Now that we’ve fallen back to Standard Time it’s dark at 5 p.m. By this time next month it will be dark at 4:30. After taking a non-scientific pole of the people around me, I can say with confidence that this change is not popular with most people.
Most of us don’t embrace the end of daylight saving time which brings with it dark evenings, and before too long, dark mornings too. But, when we ‘fall back’ and return to standard time our body is more in sync with the circadian rhythms of our biological clock which impacts our sleep and our health.
Standard Time Embraces Circadian Rhythms
Circadian rhythm is a built-in 24 hour cycle that all living beings – including plants, animals, fungi and cyanobacteria – possess. “There are clear patterns of brain wave activity, hormone production, cell regeneration and other biological activities linked to this daily cycle.” (Science Daily) There are a number of things that can disrupt our circadian rhythm such as travelling through time zones, working the night shift, indoor lighting, drug use, and springing forward into Daylight Savings Time.
A large study in Central Europe, followed sleep patterns of 55,000 people and found that natural sleep patterns are in sync with standard time. What this translates to is good news for the 1.6 billion people that moved their clocks back and return to ST on Sunday.
Too Much Darkness
If it’s so good for us, why don’t we like it? The biggest reason is that we feel we are being cheated out of daylight. If you are a day shift worker that gets off 5 or 6 p.m., you’ll be greeted by darkness when you leave work beginning next week. That makes us feel like we don’t have as much time to be active or get things done. Research shows that’s not true. We will, in fact, be back in cadence with nature which improves sleep quality and overall health.
Just knowing that you are physiologically in sync with the planet may not be enough to keep you positive about the time change. Here are five tips that will ensure a smooth transition to the season of shorter days and longer nights.
Five Tips To Help You Cope
1. Workout Before Your Day Begins – Use your body’s natural inclination to want to rise earlier to get a workout in before you day begins. A walk or bike ride outdoors is a good option since sunrise is earlier. If that doesn’t work, a 20 or 30 minute walk on the treadmill, an on-line workout, or DVD will get you moving and give you something to feel good about the rest of the day. For suggestions on free workouts that you can access from the comfort of your own home, check out Liongate’s Be Fit Channel. For even more options, find a post I wrote about free on-line workouts here.
2. Take Sunshine Breaks – Find an opportunity to get outside for at least 10 to 15 minutes every day with some skin exposed so that your levels of Vitamin D don’t dip this winter. For people that live in areas of the world that experience four seasons, the period from September to April can wreak havoc on our body’s ability to generate adequate amounts of Vitamin D through sunlight exposure alone.
A deficiency in the sunshine vitamin can result in Seasonal Affective Disorder which brings about symptoms of fatigue, depression, and a feeling of malaise. If you think you would benefit from Vitamin D supplements your doctor can assess your levels with a simple blood test. Vitamin D in liquid form can be purchased at the local pharmacy. It’s inexpensive to buy and easy to digest.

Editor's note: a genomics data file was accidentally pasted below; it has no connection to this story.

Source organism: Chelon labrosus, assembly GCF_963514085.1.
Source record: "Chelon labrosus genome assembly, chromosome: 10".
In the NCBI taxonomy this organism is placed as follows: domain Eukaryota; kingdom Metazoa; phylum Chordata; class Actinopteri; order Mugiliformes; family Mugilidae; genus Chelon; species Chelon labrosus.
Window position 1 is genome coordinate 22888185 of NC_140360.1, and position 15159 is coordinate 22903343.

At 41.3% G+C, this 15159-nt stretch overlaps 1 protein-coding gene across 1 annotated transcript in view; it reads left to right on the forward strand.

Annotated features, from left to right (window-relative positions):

3. Stay Active In The Evenings – When it’s dark at 5 p.m., resisting the temptation to put on sweats and slippers for a night in front of the T.V. can be a challenge. Find ways to keep active in the evenings either inside or out of the home.
Check the listings for your local library, park district, Y and community college for classes and family activities. Volunteering to help at the local Goodwill center, offering your expertise to a focus group, or joining a recreational volleyball league are all ways to combat the hum-drum of long winter evenings. If you love to read, joining a virtual book club will connect you to people that share the same interests as you, and you won’t have to leave home to participate. Check out the resources for joining – or starting – an virtual book club.
4. Become A Healthy Comfort Food Chef – It seems like the first week after we turn the clocks back to standard time, I find I’m craving chili, pumpkin pie, cranberry bread, and a whole bunch of other comfort foods that undermine my goal of not putting the pounds on this winter. There are a number of web sites that have recipes for comfort food makeovers: Cooking Light, Eating Well, Taste of Home and Good Housekeeping all have healthy comfort food sections online.
Check out the recipes at these sites and make them for your family. Take it a step further and create your own dishes and launch a web site or blog where you share your own fabulous creations.
5. Embrace Scent and Light – A living space that has candles flickering or scented pots exuding warm scents is welcoming and comforting. The wax chips that melt in the pots with the heat of a light bulb can be turned on in the morning when you leave the house. The scent and light is waiting for you when you get home. Some of my favorite fall scents are vanilla cinnamon, pumpkin spice and crème burlee. These aromas elicit feelings of holidays, family, and togetherness. Scent Sationals has a good selection to choose from.
Over To You
If you live in a part of the world where you’ve turned your clock back an hour, are you looking forward to the change or dreading it? What tips do you have for surviving the short days and inescapable darkness? Please give us your thoughts in the comment box below.